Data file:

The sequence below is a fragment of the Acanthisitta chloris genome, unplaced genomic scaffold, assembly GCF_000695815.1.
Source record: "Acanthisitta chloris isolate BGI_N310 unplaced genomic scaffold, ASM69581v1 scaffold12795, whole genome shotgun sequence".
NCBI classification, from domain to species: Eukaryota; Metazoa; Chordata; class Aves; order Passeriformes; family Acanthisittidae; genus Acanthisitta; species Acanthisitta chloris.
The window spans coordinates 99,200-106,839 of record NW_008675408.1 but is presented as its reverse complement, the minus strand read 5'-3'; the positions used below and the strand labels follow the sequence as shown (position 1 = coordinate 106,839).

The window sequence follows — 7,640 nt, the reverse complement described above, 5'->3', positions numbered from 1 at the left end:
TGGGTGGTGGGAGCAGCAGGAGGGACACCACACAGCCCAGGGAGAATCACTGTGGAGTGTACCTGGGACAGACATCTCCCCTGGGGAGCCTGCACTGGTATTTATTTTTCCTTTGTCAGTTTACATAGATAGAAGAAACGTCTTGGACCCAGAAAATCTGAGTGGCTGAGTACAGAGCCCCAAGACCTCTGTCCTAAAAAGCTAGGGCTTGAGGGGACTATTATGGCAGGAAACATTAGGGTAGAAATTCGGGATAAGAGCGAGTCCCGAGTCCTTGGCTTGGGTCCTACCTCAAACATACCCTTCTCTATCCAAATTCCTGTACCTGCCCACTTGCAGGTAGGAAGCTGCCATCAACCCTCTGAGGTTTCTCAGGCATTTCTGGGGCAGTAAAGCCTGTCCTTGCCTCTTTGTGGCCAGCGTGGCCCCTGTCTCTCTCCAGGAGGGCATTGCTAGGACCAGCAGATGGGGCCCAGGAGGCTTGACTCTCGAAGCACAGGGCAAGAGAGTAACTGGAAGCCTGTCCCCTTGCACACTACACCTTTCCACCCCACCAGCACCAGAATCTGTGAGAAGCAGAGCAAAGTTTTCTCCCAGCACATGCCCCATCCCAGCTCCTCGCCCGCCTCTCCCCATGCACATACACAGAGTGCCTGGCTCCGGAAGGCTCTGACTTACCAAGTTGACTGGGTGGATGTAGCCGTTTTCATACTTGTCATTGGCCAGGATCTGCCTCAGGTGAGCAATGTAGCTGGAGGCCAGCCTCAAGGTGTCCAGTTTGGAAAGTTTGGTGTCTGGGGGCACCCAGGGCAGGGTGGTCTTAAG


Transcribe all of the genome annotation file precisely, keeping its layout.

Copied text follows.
The sequence below is a fragment of the Acanthisitta chloris genome, unplaced genomic scaffold, assembly GCF_000695815.1.
Source record: "Acanthisitta chloris isolate BGI_N310 unplaced genomic scaffold, ASM69581v1 scaffold12795, whole genome shotgun sequence".
NCBI classification, from domain to species: Eukaryota; Metazoa; Chordata; class Aves; order Passeriformes; family Acanthisittidae; genus Acanthisitta; species Acanthisitta chloris.
The window spans coordinates 99,200-106,839 of record NW_008675408.1 but is presented as its reverse complement, the minus strand read 5'-3'; the positions used below and the strand labels follow the sequence as shown (position 1 = coordinate 106,839).

The window sequence follows — 7,640 nt, the reverse complement described above, 5'->3', positions numbered from 1 at the left end:
TGGGTGGTGGGAGCAGCAGGAGGGACACCACACAGCCCAGGGAGAATCACTGTGGAGTGTACCTGGGACAGACATCTCCCCTGGGGAGCCTGCACTGGTATTTATTTTTCCTTTGTCAGTTTACATAGATAGAAGAAACGTCTTGGACCCAGAAAATCTGAGTGGCTGAGTACAGAGCCCCAAGACCTCTGTCCTAAAAAGCTAGGGCTTGAGGGGACTATTATGGCAGGAAACATTAGGGTAGAAATTCGGGATAAGAGCGAGTCCCGAGTCCTTGGCTTGGGTCCTACCTCAAACATACCCTTCTCTATCCAAATTCCTGTACCTGCCCACTTGCAGGTAGGAAGCTGCCATCAACCCTCTGAGGTTTCTCAGGCATTTCTGGGGCAGTAAAGCCTGTCCTTGCCTCTTTGTGGCCAGCGTGGCCCCTGTCTCTCTCCAGGAGGGCATTGCTAGGACCAGCAGATGGGGCCCAGGAGGCTTGACTCTCGAAGCACAGGGCAAGAGAGTAACTGGAAGCCTGTCCCCTTGCACACTACACCTTTCCACCCCACCAGCACCAGAATCTGTGAGAAGCAGAGCAAAGTTTTCTCCCAGCACATGCCCCATCCCAGCTCCTCGCCCGCCTCTCCCCATGCACATACACAGAGTGCCTGGCTCCGGAAGGCTCTGACTTACCAAGTTGACTGGGTGGATGTAGCCGTTTTCATACTTGTCATTGGCCAGGATCTGCCTCAGGTGAGCAATGTAGCTGGAGGCCAGCCTCAAGGTGTCCAGTTTGGAAAGTTTGGTGTCTGGGGGCACCCAGGGCAGGGTGGTCTTAAG